Enteromius Cope, 1867

Ginneken, Marjolein Van, Decru, Eva, Verheyen, Erik & Snoeks, Jos, 2017, Morphometry and DNA barcoding reveal cryptic diversity in the genus Enteromius (Cypriniformes: Cyprinidae) from the Congo basin, Africa, European Journal of Taxonomy 310, pp. 1-32: 7-12

publication ID

https://doi.org/10.5852/ejt.2017.310

publication LSID

lsid:zoobank.org:pub:E07A58BA-7D3B-4231-9C77-97A031128E62

DOI

http://doi.org/10.5281/zenodo.3846641

persistent identifier

http://treatment.plazi.org/id/03F9AD6C-761C-BD30-9E0F-8820609EFBC4

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Carolina

scientific name

Enteromius Cope, 1867
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Genus Enteromius Cope, 1867  

Evaluation of the literature-based identifications

In the ML tree obtained ( Fig. 2 View Fig ), lineages with less than 2% sequence divergence were collapsed and named after the river system from which the specimens were collected. Specimens from the Lomami/ Lobaye system and the Lobilo were grouped under the label ‘Kisangani region’, since there appeared to be little or no genetic difference between samples of these nearby affluents.

The ML tree shows 23 lineages within the assayed Enteromius   samples, representing the four ‘a priori’ morphospecies in the following quantities/properties: 13 of which belong to the E. cf. miolepis   group; three to the E. cf. brazzai   group; one to the E. cf. pellegrini   group; and six to the E. cf. atromaculatus   group. Enteromius cf. miolepis   , E. cf. atromaculatus   and E. cf. pellegrini   each form clearly supported clades, while this is not the case for E. cf. brazzai   . There is often a substantial genetic distance between lineages occurring in different rivers, but also between some lineages detected in the same river. For example, within the E. cf. miolepis   group, we observed a considerable difference between specimens of the Luapula (three lineages; 14.6% sequence divergence between Luapula 1 and 2; 15.3% between Luapula 1 and 3; 19.0% between Luapula 2 and 3),and the Luki (two lineages; 7.7% sequence divergence). Interestingly, the sequences obtained for the Upper, Middle and Lower Congo populations did not group according to these zoogeographic regions. However, two out of the three lineages of the Luapula, a river system geographically remote from the other rivers included in this study, also show the largest genetic distances within the E. cf. miolepis   clade. Enteromius cf. brazzai   is not resolved as a single clade, and consists of three lineages, two of which were detected in the ‘Kisangani region’ (19.8% sequence divergence). In contrast to the other groups, E. cf. pellegrini   consists of a single lineage that is composed of specimens from a single river, the Ituri. The E. cf. atromaculatus   group contains an important amount of genetic variation, with five of its six lineages occurring in the Ituri River. Remarkably, one of those lineages also contains one sample from the ‘Kisangani region’.

Morphometric groupings

Firstly, PCAs were executed on all the specimens examined, after which more detailed PCAs were performed on each literature-based ‘a priori’ group separately.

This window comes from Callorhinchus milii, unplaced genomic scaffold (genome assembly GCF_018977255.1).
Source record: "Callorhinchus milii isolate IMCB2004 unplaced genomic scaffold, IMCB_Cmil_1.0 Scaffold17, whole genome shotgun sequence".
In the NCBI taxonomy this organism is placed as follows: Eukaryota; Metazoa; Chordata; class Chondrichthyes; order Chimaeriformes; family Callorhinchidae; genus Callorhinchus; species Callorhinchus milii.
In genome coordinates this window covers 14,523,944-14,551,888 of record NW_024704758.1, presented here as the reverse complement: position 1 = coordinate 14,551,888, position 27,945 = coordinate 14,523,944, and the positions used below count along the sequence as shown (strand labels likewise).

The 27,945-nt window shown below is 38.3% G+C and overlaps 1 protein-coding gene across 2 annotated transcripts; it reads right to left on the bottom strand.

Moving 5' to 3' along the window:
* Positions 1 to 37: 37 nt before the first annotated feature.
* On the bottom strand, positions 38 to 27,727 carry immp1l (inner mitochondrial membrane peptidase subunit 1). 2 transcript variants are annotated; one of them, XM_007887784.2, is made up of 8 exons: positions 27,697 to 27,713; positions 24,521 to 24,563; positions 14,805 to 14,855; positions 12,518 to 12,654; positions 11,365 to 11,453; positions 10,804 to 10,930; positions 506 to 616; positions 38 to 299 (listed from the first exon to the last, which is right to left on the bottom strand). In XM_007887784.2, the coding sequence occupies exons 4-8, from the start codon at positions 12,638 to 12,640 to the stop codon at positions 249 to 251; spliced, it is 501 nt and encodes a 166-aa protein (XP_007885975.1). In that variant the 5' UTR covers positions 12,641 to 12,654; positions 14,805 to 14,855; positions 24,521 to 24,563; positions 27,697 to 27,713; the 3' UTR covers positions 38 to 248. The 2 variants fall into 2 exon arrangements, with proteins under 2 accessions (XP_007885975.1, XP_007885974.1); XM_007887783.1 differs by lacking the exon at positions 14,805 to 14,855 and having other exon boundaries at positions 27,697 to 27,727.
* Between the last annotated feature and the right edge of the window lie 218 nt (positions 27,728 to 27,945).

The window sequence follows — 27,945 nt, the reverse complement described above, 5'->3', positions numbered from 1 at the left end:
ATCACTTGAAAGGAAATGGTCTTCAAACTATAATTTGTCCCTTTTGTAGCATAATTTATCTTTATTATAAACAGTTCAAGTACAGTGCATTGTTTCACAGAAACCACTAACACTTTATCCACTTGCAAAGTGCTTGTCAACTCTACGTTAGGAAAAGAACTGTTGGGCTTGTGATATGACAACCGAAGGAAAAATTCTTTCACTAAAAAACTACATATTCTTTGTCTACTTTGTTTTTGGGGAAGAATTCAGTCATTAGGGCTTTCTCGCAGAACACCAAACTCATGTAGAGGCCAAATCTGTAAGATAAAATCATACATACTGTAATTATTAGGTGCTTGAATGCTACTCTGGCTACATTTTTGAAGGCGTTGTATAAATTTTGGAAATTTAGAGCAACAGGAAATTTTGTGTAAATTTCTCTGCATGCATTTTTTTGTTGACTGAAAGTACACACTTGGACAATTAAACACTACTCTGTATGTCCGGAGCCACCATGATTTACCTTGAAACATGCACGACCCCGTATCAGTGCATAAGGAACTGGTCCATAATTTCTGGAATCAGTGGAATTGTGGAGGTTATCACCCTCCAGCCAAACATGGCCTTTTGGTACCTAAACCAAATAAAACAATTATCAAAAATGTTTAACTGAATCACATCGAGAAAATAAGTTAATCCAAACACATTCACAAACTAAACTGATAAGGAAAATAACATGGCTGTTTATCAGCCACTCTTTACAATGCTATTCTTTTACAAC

Overall analyses

The highest loadings on PC2 for a PCA on 17 log-transformed measurements (n = 177) are for the eye diameter (ED), the post-anal distance (PoAD) and the dorsal fin length (DoFL); PC1 is a proxy for size (see above). On a scatterplot of PC2 against PC1, the four ‘a priori’ groups cannot all be distinguished from each other ( Fig. 3 View Fig ). However, specimens of E. cf. pellegrini   and E. cf. brazzai   are completely separated from each other on PC2. This is mainly because E. cf. pellegrini   has a smaller ED, a smaller dorsal fin base length (DoFBL) and a smaller PoAD than E. cf. brazzai   . Clearly E. cf. miolepis   occupies the largest morphospace on PC2, which comprises most of the type specimens included, except for two paralectotypes of E. eutaenia   and one syntype of E. holotaenia   . The E. cf. atromaculatus   polygon comprises the paratypes of E. atromaculatus   . The specimens of E. cf. pellegrini   , however, only overlap slightly with the type specimens of E. pellegrini   and the specimens of E. cf. brazzai   are separated from the holotype of E. brazzai   and types of E. tshopoensis   . Furthermore, the type specimens of E. tshopoensis   are separated from the other groups, mainly on PC2, due to a smaller PoAD and a larger DoFL.

The highest loadings on PC1 for a PCA on 10 meristics (n = 177) are for the number of scales between the lateral line and the belly (L-B Sc), the number of scales between the dorsal fin and the lateral line (D-L Sc) and the number of scales between the lateral line and the pelvic fin (L-P Sc); on PC2 for the number of scales on the lateral line (LL Sc), the number of scales between the occiput and the base of the first dorsal fin ray (PD Sc) and the number of pelvic fin rays (PelFR). Similar to the analysis for the measurements, a scatterplot of PC2 against PC1 does not allow the separation of the four ‘a priori’ groups ( Fig. 4 View Fig ). Again, E. cf. miolepis   is the group showing the largest variation. Also, E. cf. pellegrini   and E. cf. brazzai   are again completely separated on PC1, mainly due to E. cf. pellegrini   having a higher D-L Sc (4.5–5.5 vs 3.5) and a higher L-B Sc (5–6 vs 4–5). Furthermore, the four ‘a priori’ groups all overlap with their respective type specimens.